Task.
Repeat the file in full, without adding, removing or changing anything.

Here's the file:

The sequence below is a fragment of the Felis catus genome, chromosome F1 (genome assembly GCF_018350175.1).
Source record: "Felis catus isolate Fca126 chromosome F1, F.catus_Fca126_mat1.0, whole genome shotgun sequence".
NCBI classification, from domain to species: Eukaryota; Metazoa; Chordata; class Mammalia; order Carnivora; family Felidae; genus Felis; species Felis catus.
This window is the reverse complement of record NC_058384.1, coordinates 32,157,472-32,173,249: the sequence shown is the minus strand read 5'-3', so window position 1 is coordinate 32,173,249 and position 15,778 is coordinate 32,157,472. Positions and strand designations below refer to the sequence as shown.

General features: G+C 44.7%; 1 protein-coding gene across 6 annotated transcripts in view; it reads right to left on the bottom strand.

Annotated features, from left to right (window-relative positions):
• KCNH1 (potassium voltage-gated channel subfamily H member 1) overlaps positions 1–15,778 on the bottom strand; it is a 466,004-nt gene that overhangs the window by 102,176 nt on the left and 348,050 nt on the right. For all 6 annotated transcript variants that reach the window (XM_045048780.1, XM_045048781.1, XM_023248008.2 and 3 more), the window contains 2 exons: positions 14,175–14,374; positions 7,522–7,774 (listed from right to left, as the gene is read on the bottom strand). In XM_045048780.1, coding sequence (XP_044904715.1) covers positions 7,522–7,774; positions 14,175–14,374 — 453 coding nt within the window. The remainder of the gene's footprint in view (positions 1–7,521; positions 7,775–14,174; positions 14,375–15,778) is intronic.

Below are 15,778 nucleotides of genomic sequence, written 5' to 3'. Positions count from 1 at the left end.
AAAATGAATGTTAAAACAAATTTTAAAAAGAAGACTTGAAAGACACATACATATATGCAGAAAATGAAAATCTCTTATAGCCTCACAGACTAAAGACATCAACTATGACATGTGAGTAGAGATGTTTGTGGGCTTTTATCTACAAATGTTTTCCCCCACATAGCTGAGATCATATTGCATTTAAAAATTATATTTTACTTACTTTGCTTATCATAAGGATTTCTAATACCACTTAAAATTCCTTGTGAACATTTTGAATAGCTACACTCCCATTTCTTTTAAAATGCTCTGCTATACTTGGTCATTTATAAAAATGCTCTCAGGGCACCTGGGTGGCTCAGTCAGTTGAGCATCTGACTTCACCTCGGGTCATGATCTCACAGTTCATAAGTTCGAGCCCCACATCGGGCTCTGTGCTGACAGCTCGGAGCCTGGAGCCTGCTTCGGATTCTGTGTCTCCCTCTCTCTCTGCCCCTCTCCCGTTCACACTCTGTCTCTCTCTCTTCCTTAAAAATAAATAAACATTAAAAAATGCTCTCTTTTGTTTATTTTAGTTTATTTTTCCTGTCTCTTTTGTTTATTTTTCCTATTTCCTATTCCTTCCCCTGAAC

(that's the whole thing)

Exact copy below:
The sequence below is a fragment of the Felis catus genome, chromosome F1 (genome assembly GCF_018350175.1).
Source record: "Felis catus isolate Fca126 chromosome F1, F.catus_Fca126_mat1.0, whole genome shotgun sequence".
NCBI classification, from domain to species: Eukaryota; Metazoa; Chordata; class Mammalia; order Carnivora; family Felidae; genus Felis; species Felis catus.
This window is the reverse complement of record NC_058384.1, coordinates 32,157,472-32,173,249: the sequence shown is the minus strand read 5'-3', so window position 1 is coordinate 32,173,249 and position 15,778 is coordinate 32,157,472. Positions and strand designations below refer to the sequence as shown.

General features: G+C 44.7%; 1 protein-coding gene across 6 annotated transcripts in view; it reads right to left on the bottom strand.

Annotated features, from left to right (window-relative positions):
• KCNH1 (potassium voltage-gated channel subfamily H member 1) overlaps positions 1–15,778 on the bottom strand; it is a 466,004-nt gene that overhangs the window by 102,176 nt on the left and 348,050 nt on the right. For all 6 annotated transcript variants that reach the window (XM_045048780.1, XM_045048781.1, XM_023248008.2 and 3 more), the window contains 2 exons: positions 14,175–14,374; positions 7,522–7,774 (listed from right to left, as the gene is read on the bottom strand). In XM_045048780.1, coding sequence (XP_044904715.1) covers positions 7,522–7,774; positions 14,175–14,374 — 453 coding nt within the window. The remainder of the gene's footprint in view (positions 1–7,521; positions 7,775–14,174; positions 14,375–15,778) is intronic.

Below are 15,778 nucleotides of genomic sequence, written 5' to 3'. Positions count from 1 at the left end.
AAAATGAATGTTAAAACAAATTTTAAAAAGAAGACTTGAAAGACACATACATATATGCAGAAAATGAAAATCTCTTATAGCCTCACAGACTAAAGACATCAACTATGACATGTGAGTAGAGATGTTTGTGGGCTTTTATCTACAAATGTTTTCCCCCACATAGCTGAGATCATATTGCATTTAAAAATTATATTTTACTTACTTTGCTTATCATAAGGATTTCTAATACCACTTAAAATTCCTTGTGAACATTTTGAATAGCTACACTCCCATTTCTTTTAAAATGCTCTGCTATACTTGGTCATTTATAAAAATGCTCTCAGGGCACCTGGGTGGCTCAGTCAGTTGAGCATCTGACTTCACCTCGGGTCATGATCTCACAGTTCATAAGTTCGAGCCCCACATCGGGCTCTGTGCTGACAGCTCGGAGCCTGGAGCCTGCTTCGGATTCTGTGTCTCCCTCTCTCTCTGCCCCTCTCCCGTTCACACTCTGTCTCTCTCTCTTCCTTAAAAATAAATAAACATTAAAAAATGCTCTCTTTTGTTTATTTTAGTTTATTTTTCCTGTCTCTTTTGTTTATTTTTCCTATTTCCTATTCCTTCCCCTGAAC